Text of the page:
France complicit in Saudi war crimes and crimes against humanity

Are French weapons used against civilians by the coalition countries, Saudi Arabia and the Arab Emirates, engaged in the war in Yemen? The French authorities consider that the risk is “under control”. This is contested by many sources. The responsibility of the arms-producing country is therefore asserted under international law. That is progress.
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It is a “dirty war” that is taking place far from pens, cameras and microphones in Yemen. More than 10,000 civilian deaths, more than 20 million people in need of humanitarian aid, 14 million Yemenis without access to health care: the humanitarian situation is dramatic.

This conflict pits Shia rebels against an international coalition led by Saudi Arabia and the United Arab Emirates, with the support of the United States. But not only that.

Because France has a longstanding trade relationship with Saudi Arabia. In 2017, this country was even France’s second largest customer in terms of arms sales: 11 billion euros in orders over the last nine years. In early 2017, when he was President of the Republic, François Hollande even gave the green light to an administrative authorisation to sell weapons to the Saudis… against the advice of his Minister of Foreign Affairs, Jean-Marc Ayrault.

As for the United Arab Emirates, another important customer, France maintains very close military cooperation ties with this country: a defence agreement and the establishment of a military base in Abu Dhabi in 2009.

1) Are there war crimes in Yemen?
That’s more than likely. According to a report by a group of experts, mandated by the UN Human Rights Council, all parties to the conflict (particularly coalition countries) could be responsible for war crimes and serious violations of international law.

According to the report, Saudi Arabia’s coalition strikes “caused the most direct civilian casualties”.

There are facts that are likely to be qualified as war crimes, confirms the president of this group of experts, Kamel Jendoubi. Several civilian objectives were attacked: funeral processions, weddings, hospitals, buildings… neighbourhoods where there were no military objectives.

2) What French weapons are found in Yemen?
“We have recently sold no weapons that can be used in the Yemeni conflict.” This was stated by the Minister of the Armed Forces, Florence Parly, on Sunday, January 20, 2019, on France Inter.

However, according to the Observatory of Armaments (which published a report in April 2018 with the FIDH, the League of Human Rights and the Sisters’ Arab forum for human rights), there are about fifteen references to French weapons that could be involved in the war in Yemen: light armoured vehicles, transport helicopters, surveillance drones, precision rifles, frigates, patrol boats in support of warships, tankers, mortar shells…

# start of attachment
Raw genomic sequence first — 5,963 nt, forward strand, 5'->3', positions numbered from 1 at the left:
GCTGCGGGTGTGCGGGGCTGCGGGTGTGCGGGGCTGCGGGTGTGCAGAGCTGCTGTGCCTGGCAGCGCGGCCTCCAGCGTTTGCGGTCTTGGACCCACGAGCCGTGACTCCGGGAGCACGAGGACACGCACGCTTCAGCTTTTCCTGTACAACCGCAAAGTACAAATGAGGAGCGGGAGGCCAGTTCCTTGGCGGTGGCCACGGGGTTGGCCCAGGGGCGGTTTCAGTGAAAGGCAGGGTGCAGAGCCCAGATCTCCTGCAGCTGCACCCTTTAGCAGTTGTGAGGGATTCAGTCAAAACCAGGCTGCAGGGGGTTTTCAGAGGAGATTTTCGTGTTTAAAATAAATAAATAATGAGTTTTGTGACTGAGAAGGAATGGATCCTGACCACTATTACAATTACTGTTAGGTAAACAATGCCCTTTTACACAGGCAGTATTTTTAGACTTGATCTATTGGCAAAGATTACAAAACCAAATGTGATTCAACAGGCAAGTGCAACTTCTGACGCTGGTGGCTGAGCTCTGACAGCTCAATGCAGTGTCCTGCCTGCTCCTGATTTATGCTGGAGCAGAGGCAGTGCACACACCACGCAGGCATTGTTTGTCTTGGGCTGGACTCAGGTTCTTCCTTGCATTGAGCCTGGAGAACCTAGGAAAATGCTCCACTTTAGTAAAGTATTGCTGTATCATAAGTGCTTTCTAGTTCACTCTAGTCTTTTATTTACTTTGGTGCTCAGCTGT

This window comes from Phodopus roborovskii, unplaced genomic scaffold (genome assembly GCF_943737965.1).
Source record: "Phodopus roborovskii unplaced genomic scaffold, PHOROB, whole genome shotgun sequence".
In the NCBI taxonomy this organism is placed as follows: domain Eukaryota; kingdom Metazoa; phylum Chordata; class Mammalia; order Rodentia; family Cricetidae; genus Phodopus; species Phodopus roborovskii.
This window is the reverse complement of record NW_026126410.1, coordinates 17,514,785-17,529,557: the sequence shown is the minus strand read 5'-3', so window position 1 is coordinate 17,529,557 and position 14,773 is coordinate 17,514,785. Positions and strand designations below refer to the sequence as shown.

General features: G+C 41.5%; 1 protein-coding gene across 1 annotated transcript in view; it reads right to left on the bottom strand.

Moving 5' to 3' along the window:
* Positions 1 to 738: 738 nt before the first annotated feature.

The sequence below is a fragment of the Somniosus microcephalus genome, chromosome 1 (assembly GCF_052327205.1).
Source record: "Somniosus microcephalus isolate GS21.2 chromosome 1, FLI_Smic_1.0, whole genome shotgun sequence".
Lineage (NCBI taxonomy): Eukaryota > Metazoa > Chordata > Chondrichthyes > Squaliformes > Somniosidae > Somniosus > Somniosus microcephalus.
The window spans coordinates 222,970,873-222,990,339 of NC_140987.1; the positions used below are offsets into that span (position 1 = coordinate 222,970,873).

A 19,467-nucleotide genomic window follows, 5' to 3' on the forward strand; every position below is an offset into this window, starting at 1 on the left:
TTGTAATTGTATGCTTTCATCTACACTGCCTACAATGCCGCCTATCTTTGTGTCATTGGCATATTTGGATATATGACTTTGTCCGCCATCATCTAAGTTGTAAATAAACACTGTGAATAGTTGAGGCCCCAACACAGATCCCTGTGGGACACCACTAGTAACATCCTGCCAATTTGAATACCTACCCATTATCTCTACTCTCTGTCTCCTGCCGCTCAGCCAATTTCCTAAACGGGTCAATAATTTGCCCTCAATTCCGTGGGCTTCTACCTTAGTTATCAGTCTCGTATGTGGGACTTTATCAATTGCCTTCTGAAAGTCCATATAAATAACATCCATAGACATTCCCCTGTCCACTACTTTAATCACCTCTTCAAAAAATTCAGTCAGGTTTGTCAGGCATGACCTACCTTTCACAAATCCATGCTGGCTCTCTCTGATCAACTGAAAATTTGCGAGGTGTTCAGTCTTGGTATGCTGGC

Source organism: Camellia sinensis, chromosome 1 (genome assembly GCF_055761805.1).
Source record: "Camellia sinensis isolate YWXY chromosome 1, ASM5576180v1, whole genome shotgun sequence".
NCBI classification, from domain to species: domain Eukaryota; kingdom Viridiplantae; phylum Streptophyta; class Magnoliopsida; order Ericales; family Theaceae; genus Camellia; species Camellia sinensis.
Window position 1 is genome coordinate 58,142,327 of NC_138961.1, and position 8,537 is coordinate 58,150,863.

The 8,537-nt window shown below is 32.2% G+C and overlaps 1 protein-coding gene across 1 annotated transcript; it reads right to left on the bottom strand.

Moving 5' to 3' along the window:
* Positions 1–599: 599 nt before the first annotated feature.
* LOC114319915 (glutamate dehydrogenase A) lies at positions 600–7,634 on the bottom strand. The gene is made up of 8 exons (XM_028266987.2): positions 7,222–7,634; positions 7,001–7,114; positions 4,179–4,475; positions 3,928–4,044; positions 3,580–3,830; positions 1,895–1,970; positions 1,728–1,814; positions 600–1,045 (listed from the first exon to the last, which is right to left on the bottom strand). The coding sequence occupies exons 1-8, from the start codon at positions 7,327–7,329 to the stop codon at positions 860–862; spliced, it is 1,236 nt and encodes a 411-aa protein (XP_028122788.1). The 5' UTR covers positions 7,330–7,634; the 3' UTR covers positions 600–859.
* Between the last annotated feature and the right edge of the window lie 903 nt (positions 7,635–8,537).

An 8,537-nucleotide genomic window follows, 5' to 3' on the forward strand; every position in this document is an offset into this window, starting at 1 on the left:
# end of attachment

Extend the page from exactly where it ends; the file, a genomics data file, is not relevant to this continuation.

Weapons exported in the 1990s, such as Leclerc tanks sold to the United Arab Emirates, are also used in Yemen, as shown in this article by a military instructor on “Lessons from the engagement of Leclerc tanks in Yemen” in which we learn that “Leclerc tanks have a more than satisfactory operational readiness”.

Mirages 2000 were also sold by Dassault to the Emirates before the conflict began. Systems (called “pods”) for targeting and recognizing the company Thalès also equip these Mirages.

In addition, the government continues to authorise the signing of new contracts such as the sale of Gowind 2500 corvettes designed by Naval Group in the United Arab Emirates or the supply of patrol boats to Saudi Arabia in early 2018 manufactured by the Cherbourg shipyard.

Caesar (Nexter) guns, with a range of 40 kilometres, were also delivered to Saudi Arabia, officially placed along the Saudi border. But for Aymeric Elluin of Amnesty International France, “these guns mounted on trucks are easily movable and can affect civilians”.

France also provides satellite assistance and digital weapons, including through a French company, Aircom, which sells its telecommunications monitoring technology to Saudi Arabia and Egypt.

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3) Can French companies be concerned?
On paper, yes.

Indeed, we not only sell weapons to Saudi Arabia and the United Arab Emirates, but also a whole range of technical assistance: spare parts, training of technicians, equipment modernization, maintenance, operational refurbishment…”

This assistance by French companies to the Saudi and Emirati military may constitute complicity in war crimes, if it concerns equipment used against Yemeni civilians,” said Hélène Legeay, an expert on armaments issues in Yemen.